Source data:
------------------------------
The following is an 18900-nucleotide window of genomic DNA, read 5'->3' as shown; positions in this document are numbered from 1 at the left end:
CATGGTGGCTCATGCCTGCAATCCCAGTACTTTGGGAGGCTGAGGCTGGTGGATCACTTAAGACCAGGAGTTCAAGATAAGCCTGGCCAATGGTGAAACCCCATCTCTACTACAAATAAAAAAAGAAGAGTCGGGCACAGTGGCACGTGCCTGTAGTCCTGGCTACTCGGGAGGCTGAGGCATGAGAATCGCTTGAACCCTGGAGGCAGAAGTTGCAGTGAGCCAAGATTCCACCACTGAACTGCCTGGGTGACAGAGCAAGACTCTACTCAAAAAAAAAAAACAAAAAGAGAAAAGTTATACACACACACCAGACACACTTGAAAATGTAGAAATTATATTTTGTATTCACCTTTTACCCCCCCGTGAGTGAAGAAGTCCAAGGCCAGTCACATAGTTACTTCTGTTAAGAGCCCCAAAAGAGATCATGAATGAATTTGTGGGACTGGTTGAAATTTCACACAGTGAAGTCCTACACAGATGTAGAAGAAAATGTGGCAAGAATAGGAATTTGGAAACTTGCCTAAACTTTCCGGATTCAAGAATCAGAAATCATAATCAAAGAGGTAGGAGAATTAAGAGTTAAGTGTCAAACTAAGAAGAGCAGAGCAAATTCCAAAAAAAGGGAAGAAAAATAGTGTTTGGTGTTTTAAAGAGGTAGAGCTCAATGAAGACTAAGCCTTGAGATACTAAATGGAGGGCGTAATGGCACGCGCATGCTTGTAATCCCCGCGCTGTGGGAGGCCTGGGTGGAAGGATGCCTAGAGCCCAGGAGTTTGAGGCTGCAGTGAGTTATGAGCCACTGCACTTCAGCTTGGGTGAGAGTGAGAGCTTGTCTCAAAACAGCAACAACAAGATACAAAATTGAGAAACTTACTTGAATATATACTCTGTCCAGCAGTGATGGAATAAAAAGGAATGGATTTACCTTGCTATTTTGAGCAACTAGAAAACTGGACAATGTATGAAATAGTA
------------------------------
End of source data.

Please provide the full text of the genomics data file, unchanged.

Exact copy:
The following is an 18900-nucleotide window of genomic DNA, read 5'->3' as shown; positions in this document are numbered from 1 at the left end:
CATGGTGGCTCATGCCTGCAATCCCAGTACTTTGGGAGGCTGAGGCTGGTGGATCACTTAAGACCAGGAGTTCAAGATAAGCCTGGCCAATGGTGAAACCCCATCTCTACTACAAATAAAAAAAGAAGAGTCGGGCACAGTGGCACGTGCCTGTAGTCCTGGCTACTCGGGAGGCTGAGGCATGAGAATCGCTTGAACCCTGGAGGCAGAAGTTGCAGTGAGCCAAGATTCCACCACTGAACTGCCTGGGTGACAGAGCAAGACTCTACTCAAAAAAAAAAAACAAAAAGAGAAAAGTTATACACACACACCAGACACACTTGAAAATGTAGAAATTATATTTTGTATTCACCTTTTACCCCCCCGTGAGTGAAGAAGTCCAAGGCCAGTCACATAGTTACTTCTGTTAAGAGCCCCAAAAGAGATCATGAATGAATTTGTGGGACTGGTTGAAATTTCACACAGTGAAGTCCTACACAGATGTAGAAGAAAATGTGGCAAGAATAGGAATTTGGAAACTTGCCTAAACTTTCCGGATTCAAGAATCAGAAATCATAATCAAAGAGGTAGGAGAATTAAGAGTTAAGTGTCAAACTAAGAAGAGCAGAGCAAATTCCAAAAAAAGGGAAGAAAAATAGTGTTTGGTGTTTTAAAGAGGTAGAGCTCAATGAAGACTAAGCCTTGAGATACTAAATGGAGGGCGTAATGGCACGCGCATGCTTGTAATCCCCGCGCTGTGGGAGGCCTGGGTGGAAGGATGCCTAGAGCCCAGGAGTTTGAGGCTGCAGTGAGTTATGAGCCACTGCACTTCAGCTTGGGTGAGAGTGAGAGCTTGTCTCAAAACAGCAACAACAAGATACAAAATTGAGAAACTTACTTGAATATATACTCTGTCCAGCAGTGATGGAATAAAAAGGAATGGATTTACCTTGCTATTTTGAGCAACTAGAAAACTGGACAATGTATGAAATAGTA